for mixed chorus (1986)
- Premiere: 15 January 1986 / Florence Gould Hall, Alliance Francaise, New York City / The NYU Washington Square Chorus / Daron Hagen
- Instrumentation: SATB
- Duration: 15'
- Dedication: "To the memory of Vincent Persichetti"
- Text: Liturgy, St. Thomas Aquinas, Thomas Mann, Soren Kierkegaard (E)
- This work is published by E.C. Schirmer and therefore unavailable for digital download. To order paper music please visit our print distributor partner, Theodore Front.
I. Almighty Father, Incline Thine Ear(Liturgical)
II. Our Father, Who Art in Heaven (Liturgical)
III. Why Do You Seek Rest? (St. Thomas Aquinas)
IV. We May Be Heroic (Thomas Mann)
V. Lord, God in Heaven (Soren Kierkegaard)
The first movement, Almighty Father, is dedicated to Lou and Julie Karchin and was completed on 15 August 1987 in New York City. The second movement, Our Father, is dedicated to David Diamond and was finished on 3 July 1987 at the MacDowell Colony. The third movement, Why Do You Seek Rest?, was completed on 22 January 1987 in New York City and is dedicated to Vincent Persichetti. We May Be Heroic was completed on 1 August 1987 and is dedicated to Lynn Freed. The final movement, Lord, God in Heaven, was completed on 9 July 1987 at the MacDowell Colony and dedicated to Richard Danielpour.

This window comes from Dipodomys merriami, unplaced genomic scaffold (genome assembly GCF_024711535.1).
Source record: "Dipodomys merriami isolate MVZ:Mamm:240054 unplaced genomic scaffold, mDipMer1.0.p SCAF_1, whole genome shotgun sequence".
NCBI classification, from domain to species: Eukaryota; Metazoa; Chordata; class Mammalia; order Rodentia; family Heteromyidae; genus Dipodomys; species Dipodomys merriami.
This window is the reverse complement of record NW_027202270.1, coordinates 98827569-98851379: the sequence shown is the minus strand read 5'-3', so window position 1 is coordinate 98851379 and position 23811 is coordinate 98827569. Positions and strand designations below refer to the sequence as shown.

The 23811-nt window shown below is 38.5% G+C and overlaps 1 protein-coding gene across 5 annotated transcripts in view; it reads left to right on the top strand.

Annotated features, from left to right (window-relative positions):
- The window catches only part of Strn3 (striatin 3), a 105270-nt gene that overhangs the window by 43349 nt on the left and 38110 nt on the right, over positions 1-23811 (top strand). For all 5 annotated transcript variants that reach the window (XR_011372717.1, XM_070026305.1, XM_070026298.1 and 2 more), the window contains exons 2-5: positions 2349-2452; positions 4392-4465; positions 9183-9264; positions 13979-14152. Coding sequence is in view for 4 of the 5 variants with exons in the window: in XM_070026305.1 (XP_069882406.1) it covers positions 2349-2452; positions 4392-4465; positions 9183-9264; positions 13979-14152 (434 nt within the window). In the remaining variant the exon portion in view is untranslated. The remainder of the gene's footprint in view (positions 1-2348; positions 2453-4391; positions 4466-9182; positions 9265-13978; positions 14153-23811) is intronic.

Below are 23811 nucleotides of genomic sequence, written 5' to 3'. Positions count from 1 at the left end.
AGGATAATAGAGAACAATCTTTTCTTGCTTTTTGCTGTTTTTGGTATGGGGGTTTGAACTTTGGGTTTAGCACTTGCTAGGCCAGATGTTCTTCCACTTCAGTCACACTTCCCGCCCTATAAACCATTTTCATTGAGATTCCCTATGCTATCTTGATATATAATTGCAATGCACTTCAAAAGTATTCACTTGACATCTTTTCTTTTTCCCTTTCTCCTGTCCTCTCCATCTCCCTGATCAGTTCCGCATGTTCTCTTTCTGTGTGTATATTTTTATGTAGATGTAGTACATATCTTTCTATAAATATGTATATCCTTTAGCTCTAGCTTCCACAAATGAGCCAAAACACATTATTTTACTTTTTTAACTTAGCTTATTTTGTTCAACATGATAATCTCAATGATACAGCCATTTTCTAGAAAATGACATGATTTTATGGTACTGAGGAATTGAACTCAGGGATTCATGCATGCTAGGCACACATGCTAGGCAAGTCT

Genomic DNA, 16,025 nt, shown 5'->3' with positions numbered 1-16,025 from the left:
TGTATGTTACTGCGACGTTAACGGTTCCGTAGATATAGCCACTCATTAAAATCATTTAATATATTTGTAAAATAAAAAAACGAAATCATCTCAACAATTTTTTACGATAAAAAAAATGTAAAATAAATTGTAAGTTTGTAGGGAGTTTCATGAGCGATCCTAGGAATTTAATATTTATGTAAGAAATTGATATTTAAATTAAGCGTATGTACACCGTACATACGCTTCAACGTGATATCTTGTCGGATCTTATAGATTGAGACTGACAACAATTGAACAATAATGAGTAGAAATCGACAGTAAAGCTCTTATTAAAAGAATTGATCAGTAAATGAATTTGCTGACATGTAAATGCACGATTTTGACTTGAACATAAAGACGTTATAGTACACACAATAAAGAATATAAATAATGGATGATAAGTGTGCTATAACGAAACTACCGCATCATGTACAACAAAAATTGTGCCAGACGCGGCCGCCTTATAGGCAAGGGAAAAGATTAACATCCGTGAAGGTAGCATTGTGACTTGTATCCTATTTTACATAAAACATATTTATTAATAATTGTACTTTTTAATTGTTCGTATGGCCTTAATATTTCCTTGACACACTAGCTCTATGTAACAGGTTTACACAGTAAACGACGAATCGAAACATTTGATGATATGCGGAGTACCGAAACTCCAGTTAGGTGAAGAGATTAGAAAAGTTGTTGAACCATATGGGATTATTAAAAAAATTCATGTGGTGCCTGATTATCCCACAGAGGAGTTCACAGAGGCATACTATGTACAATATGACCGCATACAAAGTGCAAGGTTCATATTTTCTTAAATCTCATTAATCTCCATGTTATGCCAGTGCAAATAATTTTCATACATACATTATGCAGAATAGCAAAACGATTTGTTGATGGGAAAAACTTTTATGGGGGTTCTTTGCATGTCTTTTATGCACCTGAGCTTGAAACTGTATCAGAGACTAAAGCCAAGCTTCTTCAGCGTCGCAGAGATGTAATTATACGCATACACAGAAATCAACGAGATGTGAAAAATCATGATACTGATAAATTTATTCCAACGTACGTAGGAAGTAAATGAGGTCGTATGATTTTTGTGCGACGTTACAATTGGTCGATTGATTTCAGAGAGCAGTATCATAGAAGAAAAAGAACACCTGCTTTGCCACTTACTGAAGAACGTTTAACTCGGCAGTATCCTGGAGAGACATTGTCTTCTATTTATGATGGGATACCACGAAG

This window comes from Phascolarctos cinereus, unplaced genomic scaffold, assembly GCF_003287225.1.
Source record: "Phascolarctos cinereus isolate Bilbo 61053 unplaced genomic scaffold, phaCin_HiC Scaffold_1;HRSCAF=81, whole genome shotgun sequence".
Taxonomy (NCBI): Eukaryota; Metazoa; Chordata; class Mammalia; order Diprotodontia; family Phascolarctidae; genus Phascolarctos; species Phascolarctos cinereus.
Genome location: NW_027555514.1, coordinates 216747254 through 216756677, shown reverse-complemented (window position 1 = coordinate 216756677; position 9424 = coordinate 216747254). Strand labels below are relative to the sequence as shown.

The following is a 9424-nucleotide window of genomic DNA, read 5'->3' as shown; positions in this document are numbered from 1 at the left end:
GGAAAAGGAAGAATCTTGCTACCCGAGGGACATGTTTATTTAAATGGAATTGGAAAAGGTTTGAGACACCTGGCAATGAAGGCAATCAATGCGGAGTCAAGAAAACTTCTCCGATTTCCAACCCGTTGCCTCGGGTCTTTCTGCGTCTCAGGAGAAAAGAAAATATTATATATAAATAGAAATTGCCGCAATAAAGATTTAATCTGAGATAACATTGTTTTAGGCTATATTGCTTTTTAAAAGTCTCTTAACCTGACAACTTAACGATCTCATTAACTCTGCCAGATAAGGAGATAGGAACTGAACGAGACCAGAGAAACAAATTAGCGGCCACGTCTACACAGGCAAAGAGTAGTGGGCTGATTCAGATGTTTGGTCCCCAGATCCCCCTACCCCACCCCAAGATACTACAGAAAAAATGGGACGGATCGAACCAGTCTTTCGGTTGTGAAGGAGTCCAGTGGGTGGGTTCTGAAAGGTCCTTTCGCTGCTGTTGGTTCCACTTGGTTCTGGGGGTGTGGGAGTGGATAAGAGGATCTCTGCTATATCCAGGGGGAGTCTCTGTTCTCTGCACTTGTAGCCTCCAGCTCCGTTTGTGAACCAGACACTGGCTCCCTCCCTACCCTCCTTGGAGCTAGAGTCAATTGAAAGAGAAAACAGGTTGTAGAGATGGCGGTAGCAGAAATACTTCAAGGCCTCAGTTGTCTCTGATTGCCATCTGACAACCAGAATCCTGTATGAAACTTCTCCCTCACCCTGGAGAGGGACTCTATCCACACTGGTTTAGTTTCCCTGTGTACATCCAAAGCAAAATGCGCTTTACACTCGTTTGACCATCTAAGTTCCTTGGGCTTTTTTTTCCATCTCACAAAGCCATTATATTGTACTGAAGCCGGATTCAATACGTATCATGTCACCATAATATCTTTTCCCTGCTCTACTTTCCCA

First performed as a set on 15 January 1986 by the New York University Washington Square Chorus, conducted by Music Director Daron Hagen, at the New York Alliance Francais, the pieces are available from E.C. Schirmer.
I was especially taken with Daron Aric Hagen's Little Prayers. The American Repertory Singers are excellent -- sensitive and well-controlled -- but without any of the prissiness that can afflict British choral singing.
— Alan Gimbel, The American Record Guide, November / December 1997
In Little Prayers, Daron Aric Hagen's technique is reminiscent of Persichetti or Stravinsky. As a group the five prayers are perhaps the least melodic pieces on the recording but are nonetheless beautiful and would compliment any sacred choral program. Nestor's use of dynamic contrast to illustrate Hagen's text painting is exquisite.
— Vernon E. Huff, Choral Journal, February, 1998
(Banner photo: Washington Square, NYC)